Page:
Sichuan Peppercorns Standard Jar - 24g details and description
Steenbergs Sichuan Pepper - or Szechwan Pepper - currently comes from Nepal and is one of the classic flavours that comes through in good Chinese food. Sichuan pepper has a unique warm and fragrant flavour, not as pungent as black pepper with slight lemon overtones; if you put some on your tongue, you are initially lulled into a false sense of security and then it seems to fizz like a feisty and strong sherbet on your tongue, numbing it slightly. Sichuan pepper is an important constituent of Chinese five spice powder - dry roast for the best flavour.
Sichuan pepper - also known as Szechwan Pepper - comes from the dried berries of the prickly ash tree, Zanthoxylum piperitum, which is a deciduous tree that grows to some 3m (10ft) high. The sichuan pepper tree has sharp, spiny prickles on its stem and branches, hence its name "prickly" ash. The sichuan pepper tree has 30cm long leaf clusters that are divided into 5-11 oval leaflets that resemable small bay leaves. In late spring, small greenish-yellow flowers appear before the leaves, followed by spherical, red berries that grow up to 5mm (0.25 inches) in diameter. the Sichuan pepper berries are picked when they turn from red to a reddish-brown and split open, whereupon they are dried. On drying, these Sichuan pepper berries have short thin stems and split to reveal a tiny black seed that is gritty when crushed and has a bitter taste. The aroma is warm, peppery, fragrant with some citrus notes, while its flavour is fragrant, peppery and tangy, but in time becomes resinous then builds to a lingering and numbing sensation on the tongue when tried, which is called ma in Chinese, meaning "anaesthetic" or "pins and needles"; this effect comes from sanshools, chemicals in the husks, that react with taste receptors on the tongue and around the lips. It is best to remove as many berries as possible before grinding as these are bitter in flavour so can impact the general taste. The powdered leaves are used in Japanese cooking and called sansho, having a milder more lemony flavour. For more on Sichuan pepper, try Gernot Katzer's Spice Pages.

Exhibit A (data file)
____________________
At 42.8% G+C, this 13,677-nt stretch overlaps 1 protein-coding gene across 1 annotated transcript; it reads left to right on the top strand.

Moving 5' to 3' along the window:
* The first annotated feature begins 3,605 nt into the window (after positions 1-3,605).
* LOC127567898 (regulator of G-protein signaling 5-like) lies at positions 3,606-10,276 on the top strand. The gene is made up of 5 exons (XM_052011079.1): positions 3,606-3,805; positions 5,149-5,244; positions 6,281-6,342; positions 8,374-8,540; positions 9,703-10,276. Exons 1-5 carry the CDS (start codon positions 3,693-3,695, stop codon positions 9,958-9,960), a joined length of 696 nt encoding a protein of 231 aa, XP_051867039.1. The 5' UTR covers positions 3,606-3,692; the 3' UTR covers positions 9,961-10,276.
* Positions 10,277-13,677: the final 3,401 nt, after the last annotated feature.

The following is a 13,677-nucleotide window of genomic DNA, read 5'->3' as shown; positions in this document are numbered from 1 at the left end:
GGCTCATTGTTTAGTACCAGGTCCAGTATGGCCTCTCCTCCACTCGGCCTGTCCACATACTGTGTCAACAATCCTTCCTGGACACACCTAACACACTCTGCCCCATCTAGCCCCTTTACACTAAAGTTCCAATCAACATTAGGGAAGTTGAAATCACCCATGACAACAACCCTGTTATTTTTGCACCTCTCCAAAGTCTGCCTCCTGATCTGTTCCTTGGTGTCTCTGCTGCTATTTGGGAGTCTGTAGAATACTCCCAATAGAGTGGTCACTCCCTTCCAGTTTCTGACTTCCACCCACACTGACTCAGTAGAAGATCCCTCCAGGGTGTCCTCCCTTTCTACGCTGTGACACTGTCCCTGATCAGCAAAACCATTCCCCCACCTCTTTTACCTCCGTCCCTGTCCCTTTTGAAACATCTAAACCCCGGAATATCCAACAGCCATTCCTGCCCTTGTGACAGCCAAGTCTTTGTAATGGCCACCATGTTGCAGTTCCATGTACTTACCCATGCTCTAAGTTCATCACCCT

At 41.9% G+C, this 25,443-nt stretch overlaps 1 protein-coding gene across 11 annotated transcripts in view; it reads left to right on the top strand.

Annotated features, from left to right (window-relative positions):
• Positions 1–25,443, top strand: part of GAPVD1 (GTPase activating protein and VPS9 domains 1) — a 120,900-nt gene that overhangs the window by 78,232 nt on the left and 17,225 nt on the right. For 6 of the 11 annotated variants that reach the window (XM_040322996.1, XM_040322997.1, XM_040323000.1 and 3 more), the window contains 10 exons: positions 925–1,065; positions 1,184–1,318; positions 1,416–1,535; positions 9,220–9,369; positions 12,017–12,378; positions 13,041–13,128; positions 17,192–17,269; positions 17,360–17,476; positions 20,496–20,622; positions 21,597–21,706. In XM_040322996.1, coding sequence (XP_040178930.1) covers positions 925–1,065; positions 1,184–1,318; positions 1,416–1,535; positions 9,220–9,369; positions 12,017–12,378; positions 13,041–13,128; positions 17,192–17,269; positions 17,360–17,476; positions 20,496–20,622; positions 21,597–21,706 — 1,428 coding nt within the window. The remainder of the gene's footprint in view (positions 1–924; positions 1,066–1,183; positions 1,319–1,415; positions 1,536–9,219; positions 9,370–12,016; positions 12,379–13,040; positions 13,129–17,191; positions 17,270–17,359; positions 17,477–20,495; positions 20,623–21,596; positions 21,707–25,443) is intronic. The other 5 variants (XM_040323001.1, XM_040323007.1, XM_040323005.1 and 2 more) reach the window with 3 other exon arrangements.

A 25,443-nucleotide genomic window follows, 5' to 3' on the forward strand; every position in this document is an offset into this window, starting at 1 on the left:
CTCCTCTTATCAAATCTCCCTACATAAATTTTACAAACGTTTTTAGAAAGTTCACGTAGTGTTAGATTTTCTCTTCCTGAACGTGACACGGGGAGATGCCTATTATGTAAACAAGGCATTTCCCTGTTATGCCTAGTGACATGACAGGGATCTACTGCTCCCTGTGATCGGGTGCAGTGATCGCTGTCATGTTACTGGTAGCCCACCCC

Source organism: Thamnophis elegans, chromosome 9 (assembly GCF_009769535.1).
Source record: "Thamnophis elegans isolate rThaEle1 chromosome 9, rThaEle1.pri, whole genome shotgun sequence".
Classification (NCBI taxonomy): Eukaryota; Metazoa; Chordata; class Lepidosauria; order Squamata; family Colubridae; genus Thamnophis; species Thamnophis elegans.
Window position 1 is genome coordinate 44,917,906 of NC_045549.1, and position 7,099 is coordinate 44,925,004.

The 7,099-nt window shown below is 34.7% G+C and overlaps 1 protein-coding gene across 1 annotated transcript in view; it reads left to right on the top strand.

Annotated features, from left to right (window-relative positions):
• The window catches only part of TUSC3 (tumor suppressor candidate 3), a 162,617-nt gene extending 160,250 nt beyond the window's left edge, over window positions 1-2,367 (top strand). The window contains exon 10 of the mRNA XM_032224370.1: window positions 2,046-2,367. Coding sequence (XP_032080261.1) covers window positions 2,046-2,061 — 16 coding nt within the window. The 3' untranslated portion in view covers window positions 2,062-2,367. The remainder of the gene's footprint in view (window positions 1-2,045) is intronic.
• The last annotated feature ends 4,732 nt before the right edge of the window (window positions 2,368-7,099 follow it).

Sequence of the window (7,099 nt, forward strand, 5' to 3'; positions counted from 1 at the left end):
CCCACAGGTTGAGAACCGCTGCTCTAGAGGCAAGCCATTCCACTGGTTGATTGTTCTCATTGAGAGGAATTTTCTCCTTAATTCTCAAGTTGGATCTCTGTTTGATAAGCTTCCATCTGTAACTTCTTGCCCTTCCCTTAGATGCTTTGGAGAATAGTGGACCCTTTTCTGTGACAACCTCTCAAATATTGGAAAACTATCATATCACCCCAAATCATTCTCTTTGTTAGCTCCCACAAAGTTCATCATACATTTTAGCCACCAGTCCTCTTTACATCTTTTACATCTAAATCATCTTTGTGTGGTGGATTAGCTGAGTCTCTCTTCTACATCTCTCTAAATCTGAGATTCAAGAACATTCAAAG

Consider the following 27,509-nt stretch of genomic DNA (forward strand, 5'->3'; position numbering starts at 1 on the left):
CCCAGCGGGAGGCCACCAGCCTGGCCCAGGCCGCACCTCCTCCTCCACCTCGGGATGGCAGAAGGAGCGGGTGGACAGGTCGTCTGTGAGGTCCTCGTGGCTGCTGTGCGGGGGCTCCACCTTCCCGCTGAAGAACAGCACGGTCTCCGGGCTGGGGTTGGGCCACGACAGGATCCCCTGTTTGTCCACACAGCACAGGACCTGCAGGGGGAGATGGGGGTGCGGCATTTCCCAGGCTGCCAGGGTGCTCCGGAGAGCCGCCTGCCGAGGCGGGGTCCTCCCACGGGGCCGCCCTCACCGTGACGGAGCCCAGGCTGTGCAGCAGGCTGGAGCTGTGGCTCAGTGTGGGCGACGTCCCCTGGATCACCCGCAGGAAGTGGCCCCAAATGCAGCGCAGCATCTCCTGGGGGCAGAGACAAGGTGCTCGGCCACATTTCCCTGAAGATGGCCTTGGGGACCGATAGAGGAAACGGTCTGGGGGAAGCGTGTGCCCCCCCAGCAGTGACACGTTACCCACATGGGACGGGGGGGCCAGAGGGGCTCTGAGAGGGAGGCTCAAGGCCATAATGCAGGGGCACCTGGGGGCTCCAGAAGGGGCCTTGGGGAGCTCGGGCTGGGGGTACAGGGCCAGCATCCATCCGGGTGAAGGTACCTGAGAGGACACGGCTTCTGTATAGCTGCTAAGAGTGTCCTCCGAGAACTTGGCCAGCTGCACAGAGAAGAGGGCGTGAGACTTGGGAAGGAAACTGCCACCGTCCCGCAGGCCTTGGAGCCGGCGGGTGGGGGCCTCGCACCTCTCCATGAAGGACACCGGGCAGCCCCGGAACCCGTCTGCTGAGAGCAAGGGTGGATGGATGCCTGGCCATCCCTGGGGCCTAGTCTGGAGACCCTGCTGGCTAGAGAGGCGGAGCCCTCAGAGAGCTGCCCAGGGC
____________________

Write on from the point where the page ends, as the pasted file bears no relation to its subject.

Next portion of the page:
Sichuan pepper is traditionally used in Chinese five spice blends, but we use black pepper as sourcing the Sichuan as organic is difficult. Dry roasting them before making your own Chinese five spice adds extra fragrance and nuttiness to the taste. In Japan, Sichuan pepper leaves (sansho) are used in the spice blend, shichimi-togarashi with salt, black sesame seeds and monosodium glutamate. Mix Sichuan pepper with ginger and grind down to a powder then use to rub into meats, especially fatty ones like duck, before cooking. Or to add sex appeal to deep fried foods - mix 1 teaspoon of Sichuan peppercorns and 3 tablespoons of salt then dry fry over a low heat until the peppercorns start smoking and the salt is brown, cool then grind. For some cooking ideas, try Allrecipes or the BBC.
More recipe ideas using Steenbergs Sichuan peppercorns:
From Dave at Fine Dining at home the delicious: http://www.fdathome.co.uk/tea-...
Steenbergs Sichuan Pepper is part of the Steenbergs range of over 400 spices, blends and seasonings, peppers, herbs, bakery ingredients and flavoured sugars, many of these are organic and several carry the Fairtrade Mark. For your local Steenbergs' stockist follow the link, or call 01765 640088 or email firstname.lastname@example.org.